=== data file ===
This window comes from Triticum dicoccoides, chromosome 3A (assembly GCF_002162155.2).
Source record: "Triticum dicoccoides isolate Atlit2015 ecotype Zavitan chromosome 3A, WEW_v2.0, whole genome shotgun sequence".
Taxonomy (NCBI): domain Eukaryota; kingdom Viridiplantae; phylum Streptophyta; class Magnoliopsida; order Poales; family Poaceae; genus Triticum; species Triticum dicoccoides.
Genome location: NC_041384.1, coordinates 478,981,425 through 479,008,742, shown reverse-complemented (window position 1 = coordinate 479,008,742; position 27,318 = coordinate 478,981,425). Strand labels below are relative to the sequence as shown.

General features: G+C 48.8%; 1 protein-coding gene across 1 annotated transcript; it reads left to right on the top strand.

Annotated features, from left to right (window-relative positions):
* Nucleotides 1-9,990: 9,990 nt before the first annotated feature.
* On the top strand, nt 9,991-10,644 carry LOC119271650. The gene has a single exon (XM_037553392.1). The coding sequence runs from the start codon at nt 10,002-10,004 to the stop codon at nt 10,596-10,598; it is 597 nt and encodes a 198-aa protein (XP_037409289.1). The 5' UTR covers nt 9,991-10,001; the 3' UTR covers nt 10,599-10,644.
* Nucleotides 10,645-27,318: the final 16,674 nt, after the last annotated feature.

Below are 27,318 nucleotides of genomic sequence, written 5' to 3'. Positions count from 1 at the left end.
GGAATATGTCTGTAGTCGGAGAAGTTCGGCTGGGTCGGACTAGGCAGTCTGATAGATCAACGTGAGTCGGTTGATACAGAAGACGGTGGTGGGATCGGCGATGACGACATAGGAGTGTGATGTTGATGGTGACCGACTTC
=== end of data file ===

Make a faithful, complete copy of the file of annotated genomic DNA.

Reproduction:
This window comes from Triticum dicoccoides, chromosome 3A (assembly GCF_002162155.2).
Source record: "Triticum dicoccoides isolate Atlit2015 ecotype Zavitan chromosome 3A, WEW_v2.0, whole genome shotgun sequence".
Taxonomy (NCBI): domain Eukaryota; kingdom Viridiplantae; phylum Streptophyta; class Magnoliopsida; order Poales; family Poaceae; genus Triticum; species Triticum dicoccoides.
Genome location: NC_041384.1, coordinates 478,981,425 through 479,008,742, shown reverse-complemented (window position 1 = coordinate 479,008,742; position 27,318 = coordinate 478,981,425). Strand labels below are relative to the sequence as shown.

General features: G+C 48.8%; 1 protein-coding gene across 1 annotated transcript; it reads left to right on the top strand.

Annotated features, from left to right (window-relative positions):
* Nucleotides 1-9,990: 9,990 nt before the first annotated feature.
* On the top strand, nt 9,991-10,644 carry LOC119271650. The gene has a single exon (XM_037553392.1). The coding sequence runs from the start codon at nt 10,002-10,004 to the stop codon at nt 10,596-10,598; it is 597 nt and encodes a 198-aa protein (XP_037409289.1). The 5' UTR covers nt 9,991-10,001; the 3' UTR covers nt 10,599-10,644.
* Nucleotides 10,645-27,318: the final 16,674 nt, after the last annotated feature.

Below are 27,318 nucleotides of genomic sequence, written 5' to 3'. Positions count from 1 at the left end.
GGAATATGTCTGTAGTCGGAGAAGTTCGGCTGGGTCGGACTAGGCAGTCTGATAGATCAACGTGAGTCGGTTGATACAGAAGACGGTGGTGGGATCGGCGATGACGACATAGGAGTGTGATGTTGATGGTGACCGACTTC